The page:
A government spokesman confirmed Saturday that documents have been discovered appearing to prove that former East German prime minister Lothar de Maiziere, now a minister in Chancellor Helmut Kohl's government, was an informer for the Stasi secret police for eight years under the code name "Czerny."
Kohl summoned de Maiziere to his office Thursday after a committee combing through the voluminous Stasi files reported the discovery, government spokesman Dieter Vogel said. De Maiziere, as he did when similar but unfounded charges surfaced in January, denied ever having informed for the Stasi.In a statement Saturday, de Maiziere said an investigation last spring by the now-dissolved East German parliament found no evidence that he had any connection to the Stasi. "I only had contact with the Stasi as far as it was required by my work," de Maiziere said. "I signed no commitments, and I received no money or other benefits."
Kohl and de Maiziere have asked for an investigation of the latest evidence, which indicates that the East German provided the Communist government with reports on the Protestant church, a relatively safe place for dissidents in the Stalinist society.
Before entering politics as the reluctant Christian Democratic candidate for prime minister in East Germany's first vote after the fall of the Communists, de Maiziere was a lawyer for the church, a position in which he often defended dissidents.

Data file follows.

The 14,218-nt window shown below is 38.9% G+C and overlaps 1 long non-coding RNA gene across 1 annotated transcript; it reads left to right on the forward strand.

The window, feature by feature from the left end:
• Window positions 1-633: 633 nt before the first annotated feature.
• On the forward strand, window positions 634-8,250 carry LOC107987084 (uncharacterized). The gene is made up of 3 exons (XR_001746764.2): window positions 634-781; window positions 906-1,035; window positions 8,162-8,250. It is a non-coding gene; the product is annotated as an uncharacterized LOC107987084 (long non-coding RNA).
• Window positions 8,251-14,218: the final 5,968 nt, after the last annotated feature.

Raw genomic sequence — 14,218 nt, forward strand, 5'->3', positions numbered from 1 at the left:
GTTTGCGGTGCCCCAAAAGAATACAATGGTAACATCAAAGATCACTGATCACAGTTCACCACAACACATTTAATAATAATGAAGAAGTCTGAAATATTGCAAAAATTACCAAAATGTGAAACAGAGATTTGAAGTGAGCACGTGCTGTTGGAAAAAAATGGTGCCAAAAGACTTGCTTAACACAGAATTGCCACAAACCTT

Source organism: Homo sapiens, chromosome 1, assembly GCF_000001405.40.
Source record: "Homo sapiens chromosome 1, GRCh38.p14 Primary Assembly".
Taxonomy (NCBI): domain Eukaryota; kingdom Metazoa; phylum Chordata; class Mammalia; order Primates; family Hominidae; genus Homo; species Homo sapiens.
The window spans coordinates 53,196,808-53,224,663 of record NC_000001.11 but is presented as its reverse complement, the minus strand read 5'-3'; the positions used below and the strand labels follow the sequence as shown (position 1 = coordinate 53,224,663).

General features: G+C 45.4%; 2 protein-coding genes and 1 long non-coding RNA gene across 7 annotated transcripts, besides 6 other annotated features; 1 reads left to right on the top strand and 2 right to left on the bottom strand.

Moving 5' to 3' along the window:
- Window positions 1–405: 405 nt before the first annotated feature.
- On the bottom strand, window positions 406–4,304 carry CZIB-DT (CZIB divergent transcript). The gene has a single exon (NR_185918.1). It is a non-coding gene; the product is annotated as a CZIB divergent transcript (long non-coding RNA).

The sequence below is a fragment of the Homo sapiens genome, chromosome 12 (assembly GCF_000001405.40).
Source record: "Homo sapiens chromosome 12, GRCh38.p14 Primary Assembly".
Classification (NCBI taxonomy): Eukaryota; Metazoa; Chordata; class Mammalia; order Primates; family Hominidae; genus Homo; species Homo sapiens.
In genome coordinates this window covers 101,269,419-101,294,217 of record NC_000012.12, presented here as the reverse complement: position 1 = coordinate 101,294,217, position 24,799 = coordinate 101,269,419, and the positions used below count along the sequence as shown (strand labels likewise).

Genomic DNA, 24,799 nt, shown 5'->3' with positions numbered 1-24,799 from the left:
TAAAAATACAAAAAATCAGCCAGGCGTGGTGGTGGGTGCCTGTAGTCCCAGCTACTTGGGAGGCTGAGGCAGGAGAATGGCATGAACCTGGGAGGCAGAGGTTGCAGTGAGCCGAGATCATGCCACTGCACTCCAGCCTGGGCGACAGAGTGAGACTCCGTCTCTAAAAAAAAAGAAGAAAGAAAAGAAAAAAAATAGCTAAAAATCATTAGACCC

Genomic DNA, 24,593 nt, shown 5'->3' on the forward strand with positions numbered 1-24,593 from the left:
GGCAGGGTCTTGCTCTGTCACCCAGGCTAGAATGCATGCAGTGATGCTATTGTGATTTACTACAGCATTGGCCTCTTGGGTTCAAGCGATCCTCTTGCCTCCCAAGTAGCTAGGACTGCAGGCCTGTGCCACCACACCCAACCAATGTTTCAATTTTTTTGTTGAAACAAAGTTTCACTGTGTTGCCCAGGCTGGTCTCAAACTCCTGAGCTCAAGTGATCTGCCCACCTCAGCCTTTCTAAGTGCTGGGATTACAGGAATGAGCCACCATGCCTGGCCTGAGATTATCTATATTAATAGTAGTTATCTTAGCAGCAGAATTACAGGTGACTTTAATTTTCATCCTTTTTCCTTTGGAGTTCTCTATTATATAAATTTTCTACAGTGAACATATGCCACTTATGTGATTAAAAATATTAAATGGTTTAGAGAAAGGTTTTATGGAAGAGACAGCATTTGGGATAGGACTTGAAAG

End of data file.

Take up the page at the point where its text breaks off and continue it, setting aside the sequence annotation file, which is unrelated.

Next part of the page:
One of the files discovered this week dates from September 1988 and says Stasi Maj. Edgar Hasse met with de Maiziere about once a month and received information about the church, de Maiziere's legal work and his connections to leading officials of the West German diplomatic office in East Berlin.
According to an advance text of an article to appear in next week's issue of the German newsmagazine Der Spiegel, the operative Czerny had the same address as de Maiziere and had worked for the Stasi since 1981. The control officer, Hasse, told the magazine that de Maiziere initiated the relationship, chose his own code name and came to the Stasi voluntarily.
In an interview with The Washington Post shortly before the two Germanys reunited this fall, de Maiziere said that "a difficult situation has arisen, in which the accused must now prove their innocence. I'm opposed to all forms of collective guilt. Guilt is always of the individual."